WASHINGTON, D.C. – The Ohio State University will receive $74,600 in funding from the Great Lakes Sediment and Nutrient Reduction Program.
These funds will be used to incentivize collaborator participation and rent equipment needed to compost solid manure in Ohio’s Fifth Congressional District.
“Communities in Northwest Ohio rely on the Great Lakes for drinking water, jobs, recreation, and more,” Congressman Bob Latta, R-Bowling Green, said. “That is why protecting Lake Erie and the other Great Lakes has always been a focus of mine in Congress. I am encouraged that The Ohio State University will receive funding that will help farmers in Ohio’s Fifth Congressional District compost and prevent phosphorous runoff. Reducing phosphorous runoff in the Great Lakes basin will help prevent environmental damage to the Great Lakes so that they can continue to support our economy. The Great Lakes Sediment and Nutrient Reduction Program is funded through the Great Lakes Restoration Initiative, which is a bipartisan effort I proudly support.”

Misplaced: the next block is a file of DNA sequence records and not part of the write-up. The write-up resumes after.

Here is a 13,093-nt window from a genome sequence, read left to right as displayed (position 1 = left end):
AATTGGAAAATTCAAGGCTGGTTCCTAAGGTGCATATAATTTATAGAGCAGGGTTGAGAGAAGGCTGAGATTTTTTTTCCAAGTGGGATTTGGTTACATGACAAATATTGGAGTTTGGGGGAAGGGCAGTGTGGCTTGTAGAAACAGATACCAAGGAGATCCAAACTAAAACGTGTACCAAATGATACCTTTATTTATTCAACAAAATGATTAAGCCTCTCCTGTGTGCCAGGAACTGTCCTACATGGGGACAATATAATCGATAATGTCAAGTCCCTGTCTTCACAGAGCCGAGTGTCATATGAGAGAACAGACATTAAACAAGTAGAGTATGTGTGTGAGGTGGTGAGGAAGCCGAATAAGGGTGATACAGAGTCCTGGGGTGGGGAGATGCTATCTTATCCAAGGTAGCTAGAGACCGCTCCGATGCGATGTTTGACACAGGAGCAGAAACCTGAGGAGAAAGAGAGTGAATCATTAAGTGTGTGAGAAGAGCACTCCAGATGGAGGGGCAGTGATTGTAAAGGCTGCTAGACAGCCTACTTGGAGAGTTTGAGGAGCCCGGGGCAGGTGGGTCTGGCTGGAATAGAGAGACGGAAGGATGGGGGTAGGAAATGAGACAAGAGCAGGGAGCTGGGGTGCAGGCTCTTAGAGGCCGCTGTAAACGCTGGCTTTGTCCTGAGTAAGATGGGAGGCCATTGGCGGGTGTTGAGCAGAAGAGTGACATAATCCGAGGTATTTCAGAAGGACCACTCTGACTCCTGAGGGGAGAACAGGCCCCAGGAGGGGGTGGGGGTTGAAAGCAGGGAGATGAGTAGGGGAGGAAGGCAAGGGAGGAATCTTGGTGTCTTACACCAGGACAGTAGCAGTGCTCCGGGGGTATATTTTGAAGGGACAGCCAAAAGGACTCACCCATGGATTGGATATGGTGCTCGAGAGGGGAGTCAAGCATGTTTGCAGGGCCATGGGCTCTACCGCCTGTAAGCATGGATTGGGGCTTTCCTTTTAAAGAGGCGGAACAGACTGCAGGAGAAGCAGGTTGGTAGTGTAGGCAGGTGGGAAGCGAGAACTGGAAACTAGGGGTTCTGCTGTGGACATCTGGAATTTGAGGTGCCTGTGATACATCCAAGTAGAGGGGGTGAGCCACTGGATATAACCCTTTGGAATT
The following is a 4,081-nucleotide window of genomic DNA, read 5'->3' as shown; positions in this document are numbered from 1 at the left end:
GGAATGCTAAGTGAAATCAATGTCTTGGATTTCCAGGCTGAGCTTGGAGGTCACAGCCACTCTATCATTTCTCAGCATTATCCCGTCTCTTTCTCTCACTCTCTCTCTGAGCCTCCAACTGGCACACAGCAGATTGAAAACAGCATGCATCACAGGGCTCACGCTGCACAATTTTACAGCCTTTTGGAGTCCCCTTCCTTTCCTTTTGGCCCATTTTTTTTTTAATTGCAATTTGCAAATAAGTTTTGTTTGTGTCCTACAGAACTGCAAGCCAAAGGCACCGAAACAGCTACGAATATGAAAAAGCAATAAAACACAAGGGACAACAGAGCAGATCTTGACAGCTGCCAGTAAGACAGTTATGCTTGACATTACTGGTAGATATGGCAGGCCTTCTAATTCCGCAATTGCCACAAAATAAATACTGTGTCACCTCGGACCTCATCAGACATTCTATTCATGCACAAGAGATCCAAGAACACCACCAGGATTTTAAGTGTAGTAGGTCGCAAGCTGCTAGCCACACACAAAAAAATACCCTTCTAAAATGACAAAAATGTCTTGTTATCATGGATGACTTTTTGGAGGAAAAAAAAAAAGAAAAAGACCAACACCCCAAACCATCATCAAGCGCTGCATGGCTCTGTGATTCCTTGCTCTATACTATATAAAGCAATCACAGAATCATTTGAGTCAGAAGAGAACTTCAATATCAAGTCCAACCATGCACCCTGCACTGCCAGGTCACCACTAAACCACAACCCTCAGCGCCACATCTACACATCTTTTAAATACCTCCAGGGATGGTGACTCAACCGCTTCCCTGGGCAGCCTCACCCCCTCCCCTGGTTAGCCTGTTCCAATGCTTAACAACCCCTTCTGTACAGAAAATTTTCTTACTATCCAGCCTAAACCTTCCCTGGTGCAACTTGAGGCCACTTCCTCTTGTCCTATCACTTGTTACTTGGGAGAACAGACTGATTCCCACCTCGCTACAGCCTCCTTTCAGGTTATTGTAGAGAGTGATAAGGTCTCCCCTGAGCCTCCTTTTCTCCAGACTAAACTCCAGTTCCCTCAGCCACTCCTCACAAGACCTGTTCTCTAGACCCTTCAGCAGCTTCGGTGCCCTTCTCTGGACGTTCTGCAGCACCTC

“Bringing together national, state, and local partners is key to protecting the Great Lakes and the ecosystems and economies they support,” said Todd Ambs, vice chair of the Great Lakes Commission and Wisconsin Department of Natural Resources Assistant Deputy Secretary. “The Great Lake Commission is proud to provide these grants to help organizations improve water quality in their communities.
As livestock producers adapt to increasing manure application regulations, farmer-led watershed peer groups are investigating unique ways to reduce volume, weight, and moisture of solid manure being transported to fields in need of phosphorus based on soil testing results.
Preliminary work composting solid ‘pen pack’ manure has shown to reduce the volume and weight of manure nutrients by 40-50% over raw manure while increasing nutrient stability, density, and consistency. Project results will promote manure transport to fields that need phosphorus. Funds will be used to rent composting equipment, incentivize collaborator participation, and monitor composting processes.